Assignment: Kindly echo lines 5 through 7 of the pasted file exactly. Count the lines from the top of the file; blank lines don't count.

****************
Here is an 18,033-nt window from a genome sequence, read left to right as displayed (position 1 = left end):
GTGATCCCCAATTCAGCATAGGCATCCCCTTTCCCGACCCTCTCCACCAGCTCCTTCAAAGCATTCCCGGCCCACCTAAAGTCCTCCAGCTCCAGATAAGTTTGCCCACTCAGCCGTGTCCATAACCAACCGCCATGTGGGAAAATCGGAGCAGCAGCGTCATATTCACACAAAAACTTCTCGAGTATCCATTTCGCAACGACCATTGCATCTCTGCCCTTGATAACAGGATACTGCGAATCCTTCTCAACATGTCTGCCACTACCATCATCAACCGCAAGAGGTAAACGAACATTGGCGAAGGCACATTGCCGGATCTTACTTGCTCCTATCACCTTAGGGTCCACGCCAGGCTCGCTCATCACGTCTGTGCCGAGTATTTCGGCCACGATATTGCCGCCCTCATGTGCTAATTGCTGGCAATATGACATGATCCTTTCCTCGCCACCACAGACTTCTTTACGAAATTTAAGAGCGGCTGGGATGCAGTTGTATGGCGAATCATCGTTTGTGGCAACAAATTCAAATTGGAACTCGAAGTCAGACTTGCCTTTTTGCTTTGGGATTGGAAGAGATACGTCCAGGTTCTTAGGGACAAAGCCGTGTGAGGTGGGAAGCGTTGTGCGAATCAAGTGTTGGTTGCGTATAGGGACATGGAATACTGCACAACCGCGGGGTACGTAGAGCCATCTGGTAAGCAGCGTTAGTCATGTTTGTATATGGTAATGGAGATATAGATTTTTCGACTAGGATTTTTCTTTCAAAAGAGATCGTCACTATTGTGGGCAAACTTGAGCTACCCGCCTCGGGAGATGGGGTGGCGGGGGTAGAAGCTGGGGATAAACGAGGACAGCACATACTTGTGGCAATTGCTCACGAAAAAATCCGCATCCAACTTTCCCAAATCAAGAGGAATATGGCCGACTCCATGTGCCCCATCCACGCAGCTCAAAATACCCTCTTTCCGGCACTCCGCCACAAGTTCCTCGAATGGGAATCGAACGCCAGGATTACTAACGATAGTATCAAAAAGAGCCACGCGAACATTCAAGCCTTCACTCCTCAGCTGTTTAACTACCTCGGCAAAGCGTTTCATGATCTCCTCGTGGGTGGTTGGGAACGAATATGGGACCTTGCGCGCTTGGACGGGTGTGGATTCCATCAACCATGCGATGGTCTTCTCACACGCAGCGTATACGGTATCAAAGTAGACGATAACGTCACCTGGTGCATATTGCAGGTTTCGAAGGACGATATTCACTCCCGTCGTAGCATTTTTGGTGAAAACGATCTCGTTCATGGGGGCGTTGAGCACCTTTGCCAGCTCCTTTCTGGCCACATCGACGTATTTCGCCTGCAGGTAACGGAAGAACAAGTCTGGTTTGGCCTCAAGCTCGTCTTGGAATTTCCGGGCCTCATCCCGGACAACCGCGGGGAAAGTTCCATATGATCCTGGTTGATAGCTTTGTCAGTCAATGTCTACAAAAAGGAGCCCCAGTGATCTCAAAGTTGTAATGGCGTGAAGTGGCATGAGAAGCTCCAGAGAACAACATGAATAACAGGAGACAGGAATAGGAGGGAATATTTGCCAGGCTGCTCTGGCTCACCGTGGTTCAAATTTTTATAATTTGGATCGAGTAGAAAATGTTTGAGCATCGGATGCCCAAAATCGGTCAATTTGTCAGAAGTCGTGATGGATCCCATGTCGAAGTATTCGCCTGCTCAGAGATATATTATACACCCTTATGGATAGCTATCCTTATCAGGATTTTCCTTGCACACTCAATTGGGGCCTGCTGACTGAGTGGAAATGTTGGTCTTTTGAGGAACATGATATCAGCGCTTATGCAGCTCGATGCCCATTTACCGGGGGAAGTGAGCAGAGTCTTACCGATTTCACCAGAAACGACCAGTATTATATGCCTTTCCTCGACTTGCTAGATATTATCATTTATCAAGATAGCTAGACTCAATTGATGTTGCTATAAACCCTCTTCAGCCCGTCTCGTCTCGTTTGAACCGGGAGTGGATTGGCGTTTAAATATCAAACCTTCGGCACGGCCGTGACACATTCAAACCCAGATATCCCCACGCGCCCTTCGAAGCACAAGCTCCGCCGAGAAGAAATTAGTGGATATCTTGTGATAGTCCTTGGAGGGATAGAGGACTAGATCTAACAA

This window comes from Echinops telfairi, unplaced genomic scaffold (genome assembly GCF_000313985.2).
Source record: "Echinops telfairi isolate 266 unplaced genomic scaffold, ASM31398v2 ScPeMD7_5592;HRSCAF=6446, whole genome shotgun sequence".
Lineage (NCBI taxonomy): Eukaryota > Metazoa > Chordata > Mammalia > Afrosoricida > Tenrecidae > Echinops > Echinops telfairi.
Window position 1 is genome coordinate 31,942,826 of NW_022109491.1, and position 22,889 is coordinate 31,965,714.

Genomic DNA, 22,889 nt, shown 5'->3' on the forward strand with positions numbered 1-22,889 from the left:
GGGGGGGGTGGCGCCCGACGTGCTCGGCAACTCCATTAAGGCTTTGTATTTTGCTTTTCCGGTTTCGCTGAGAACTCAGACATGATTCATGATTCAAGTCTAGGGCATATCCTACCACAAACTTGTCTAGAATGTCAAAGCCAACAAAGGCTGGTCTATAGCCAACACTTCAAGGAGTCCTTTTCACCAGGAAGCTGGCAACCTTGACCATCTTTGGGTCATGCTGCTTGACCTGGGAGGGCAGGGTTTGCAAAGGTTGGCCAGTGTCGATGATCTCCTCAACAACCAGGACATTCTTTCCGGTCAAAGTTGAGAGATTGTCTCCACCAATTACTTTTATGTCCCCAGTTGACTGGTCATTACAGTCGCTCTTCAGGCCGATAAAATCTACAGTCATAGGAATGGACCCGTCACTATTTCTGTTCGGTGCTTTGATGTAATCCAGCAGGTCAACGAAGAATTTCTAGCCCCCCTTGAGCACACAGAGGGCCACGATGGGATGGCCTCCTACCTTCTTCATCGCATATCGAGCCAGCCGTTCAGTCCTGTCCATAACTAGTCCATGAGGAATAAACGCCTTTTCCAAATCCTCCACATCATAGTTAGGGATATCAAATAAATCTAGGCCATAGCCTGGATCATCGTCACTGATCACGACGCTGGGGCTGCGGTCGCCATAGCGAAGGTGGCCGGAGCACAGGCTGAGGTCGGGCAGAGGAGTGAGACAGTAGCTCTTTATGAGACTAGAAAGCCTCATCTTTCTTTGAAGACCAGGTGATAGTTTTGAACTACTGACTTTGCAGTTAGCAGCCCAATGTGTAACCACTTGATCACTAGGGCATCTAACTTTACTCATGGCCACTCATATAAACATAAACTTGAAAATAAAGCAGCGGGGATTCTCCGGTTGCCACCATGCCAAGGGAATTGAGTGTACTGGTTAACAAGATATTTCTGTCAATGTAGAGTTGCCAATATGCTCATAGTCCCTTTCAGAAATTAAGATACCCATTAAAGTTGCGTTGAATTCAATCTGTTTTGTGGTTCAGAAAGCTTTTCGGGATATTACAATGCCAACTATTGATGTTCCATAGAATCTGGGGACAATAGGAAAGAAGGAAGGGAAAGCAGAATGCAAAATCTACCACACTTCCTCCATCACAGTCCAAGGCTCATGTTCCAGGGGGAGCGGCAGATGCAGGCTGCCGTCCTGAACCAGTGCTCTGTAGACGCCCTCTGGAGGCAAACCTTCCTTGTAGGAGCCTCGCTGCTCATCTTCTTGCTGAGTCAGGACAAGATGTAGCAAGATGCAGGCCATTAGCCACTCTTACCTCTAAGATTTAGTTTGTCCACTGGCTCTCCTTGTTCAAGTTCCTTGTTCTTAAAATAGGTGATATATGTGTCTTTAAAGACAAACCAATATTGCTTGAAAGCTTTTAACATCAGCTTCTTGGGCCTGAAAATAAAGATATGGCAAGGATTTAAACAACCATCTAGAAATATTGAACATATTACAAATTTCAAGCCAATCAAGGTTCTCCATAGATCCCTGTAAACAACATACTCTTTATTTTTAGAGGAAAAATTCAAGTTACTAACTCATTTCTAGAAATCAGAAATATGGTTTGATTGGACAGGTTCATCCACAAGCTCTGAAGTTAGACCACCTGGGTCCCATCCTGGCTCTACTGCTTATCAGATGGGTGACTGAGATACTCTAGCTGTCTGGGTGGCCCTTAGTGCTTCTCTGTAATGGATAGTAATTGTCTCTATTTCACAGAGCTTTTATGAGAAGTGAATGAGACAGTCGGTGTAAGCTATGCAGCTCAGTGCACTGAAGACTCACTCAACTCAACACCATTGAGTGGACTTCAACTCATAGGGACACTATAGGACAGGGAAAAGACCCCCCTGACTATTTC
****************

Lineage (NCBI taxonomy): Eukaryota > Metazoa > Chordata > Mammalia > Afrosoricida > Tenrecidae > Echinops > Echinops telfairi.
Window position 1 is genome coordinate 31,942,826 of NW_022109491.1, and position 22,889 is coordinate 31,965,714.

Genomic DNA, 22,889 nt, shown 5'->3' on the forward strand with positions numbered 1-22,889 from the left: